The Bowling Green massacre did happen — in 1643, white settlers slaughtered 110 natives


President Donald Trump's top adviser, Kellyanne Conway, did invent a massacre that never happened in Bowling Green, Kentucky, when she appeared on MSNBC. But here's one that's real: In 1643, white settlers massacred 30 indigenous people in what is now Bowling Green Park, one of the oldest sections of New York City, Indian Country Media Network reported.

Indian Country Today

Back then, New York City was known as New Amsterdam and was a struggling colonial outpost under Dutch rule. As Theresa Braine of Indian Country Today recounted, the then-governor of New Netherlands, Willem Kieft, sent groups of European soldiers to an area at the tip of Manhattan island, which was then home to Lenape tribe. The soldiers killed 80 members of the tribe in what is now Pavonia, New Jersey, and massacred another 30 in Manhattan.

Here's how one witness described the horror:

"Infants were torn from their mother's breast and hacked to death in the presence of their parents, and the pieces thrown into the fire and in the water. Other sucklings, being bound to small boards, were cut, stuck and pierced, and miserably massacred in a manner to move a heart of stone. Some were thrown into the river, and when the fathers and mothers endeavored to save them the soldiers would not let them come on land but made both parents and children drown."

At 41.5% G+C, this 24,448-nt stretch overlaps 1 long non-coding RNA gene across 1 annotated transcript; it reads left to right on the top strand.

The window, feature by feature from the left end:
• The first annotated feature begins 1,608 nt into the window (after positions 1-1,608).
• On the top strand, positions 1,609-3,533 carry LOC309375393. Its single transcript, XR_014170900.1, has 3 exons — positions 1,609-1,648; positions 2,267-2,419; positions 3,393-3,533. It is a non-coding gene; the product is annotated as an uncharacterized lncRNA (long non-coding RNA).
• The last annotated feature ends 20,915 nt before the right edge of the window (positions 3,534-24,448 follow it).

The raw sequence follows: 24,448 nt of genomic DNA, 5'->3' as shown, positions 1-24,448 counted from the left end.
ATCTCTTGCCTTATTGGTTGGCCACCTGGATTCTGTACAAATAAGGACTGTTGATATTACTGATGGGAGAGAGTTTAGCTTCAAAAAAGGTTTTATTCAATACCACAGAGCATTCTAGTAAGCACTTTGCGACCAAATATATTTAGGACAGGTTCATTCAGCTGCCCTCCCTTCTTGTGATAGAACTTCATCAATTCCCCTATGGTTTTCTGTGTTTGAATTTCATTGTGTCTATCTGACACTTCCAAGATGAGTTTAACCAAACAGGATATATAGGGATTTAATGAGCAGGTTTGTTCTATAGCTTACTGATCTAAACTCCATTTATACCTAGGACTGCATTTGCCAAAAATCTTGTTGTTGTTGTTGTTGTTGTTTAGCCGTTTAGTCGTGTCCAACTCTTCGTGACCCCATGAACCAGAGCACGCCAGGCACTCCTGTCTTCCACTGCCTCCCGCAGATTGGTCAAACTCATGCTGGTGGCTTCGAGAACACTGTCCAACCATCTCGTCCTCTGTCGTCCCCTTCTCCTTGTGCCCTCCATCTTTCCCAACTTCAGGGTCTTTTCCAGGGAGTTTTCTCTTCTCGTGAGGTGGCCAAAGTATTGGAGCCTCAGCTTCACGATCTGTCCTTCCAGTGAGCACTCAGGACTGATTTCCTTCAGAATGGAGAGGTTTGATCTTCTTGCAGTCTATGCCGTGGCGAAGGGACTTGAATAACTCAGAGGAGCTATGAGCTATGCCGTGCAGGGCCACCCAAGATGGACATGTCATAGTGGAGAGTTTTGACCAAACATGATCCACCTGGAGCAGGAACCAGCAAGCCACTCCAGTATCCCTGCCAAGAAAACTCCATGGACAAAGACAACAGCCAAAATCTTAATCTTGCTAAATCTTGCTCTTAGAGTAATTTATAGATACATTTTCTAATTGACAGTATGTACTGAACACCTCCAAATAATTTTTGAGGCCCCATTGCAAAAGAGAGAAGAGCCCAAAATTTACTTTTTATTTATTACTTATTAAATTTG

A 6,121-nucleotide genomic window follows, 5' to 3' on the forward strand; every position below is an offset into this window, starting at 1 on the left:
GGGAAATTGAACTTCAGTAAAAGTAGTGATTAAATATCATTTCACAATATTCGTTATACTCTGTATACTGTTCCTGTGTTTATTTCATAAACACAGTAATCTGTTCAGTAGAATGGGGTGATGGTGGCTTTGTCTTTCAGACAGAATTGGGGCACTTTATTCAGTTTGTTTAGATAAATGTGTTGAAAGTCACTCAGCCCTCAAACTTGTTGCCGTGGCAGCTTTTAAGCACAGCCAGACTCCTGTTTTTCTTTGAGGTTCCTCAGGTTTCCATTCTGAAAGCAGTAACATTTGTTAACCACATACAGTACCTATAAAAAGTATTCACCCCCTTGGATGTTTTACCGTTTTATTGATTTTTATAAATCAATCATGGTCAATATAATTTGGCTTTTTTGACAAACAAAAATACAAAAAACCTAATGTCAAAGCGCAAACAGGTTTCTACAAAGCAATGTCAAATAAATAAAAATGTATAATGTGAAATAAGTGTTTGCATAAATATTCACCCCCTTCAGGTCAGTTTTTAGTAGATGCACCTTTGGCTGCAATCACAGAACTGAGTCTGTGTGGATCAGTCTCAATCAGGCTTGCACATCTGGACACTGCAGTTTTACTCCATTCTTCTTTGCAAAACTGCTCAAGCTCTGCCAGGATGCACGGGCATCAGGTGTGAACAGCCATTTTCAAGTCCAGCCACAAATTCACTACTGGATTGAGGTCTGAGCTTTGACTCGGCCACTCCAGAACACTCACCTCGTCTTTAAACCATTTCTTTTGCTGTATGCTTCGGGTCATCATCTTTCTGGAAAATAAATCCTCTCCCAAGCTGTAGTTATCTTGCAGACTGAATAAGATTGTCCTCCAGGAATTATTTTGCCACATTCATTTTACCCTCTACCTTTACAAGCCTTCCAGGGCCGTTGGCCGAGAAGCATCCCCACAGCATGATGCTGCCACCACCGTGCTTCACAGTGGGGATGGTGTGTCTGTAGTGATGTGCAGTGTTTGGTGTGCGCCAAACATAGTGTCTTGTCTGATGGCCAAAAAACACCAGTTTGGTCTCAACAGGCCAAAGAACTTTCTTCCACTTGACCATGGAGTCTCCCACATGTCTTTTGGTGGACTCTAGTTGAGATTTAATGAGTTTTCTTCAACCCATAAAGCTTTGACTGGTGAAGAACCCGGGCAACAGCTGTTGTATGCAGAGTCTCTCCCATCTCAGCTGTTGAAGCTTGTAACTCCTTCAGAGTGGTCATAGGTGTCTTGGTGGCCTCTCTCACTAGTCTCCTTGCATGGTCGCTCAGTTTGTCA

Children were snatched from their parents and thrown into the nearby river:

History of the Indian Tribes of Hudson's River

After it was all said and done, the European soldiers reportedly used the severed heads of their victims as soccer balls, Gothamist reported.

So we can all make fun of Conway for the massacre that didn't happen, but rest assured that the United States still has plenty of blood on its hands.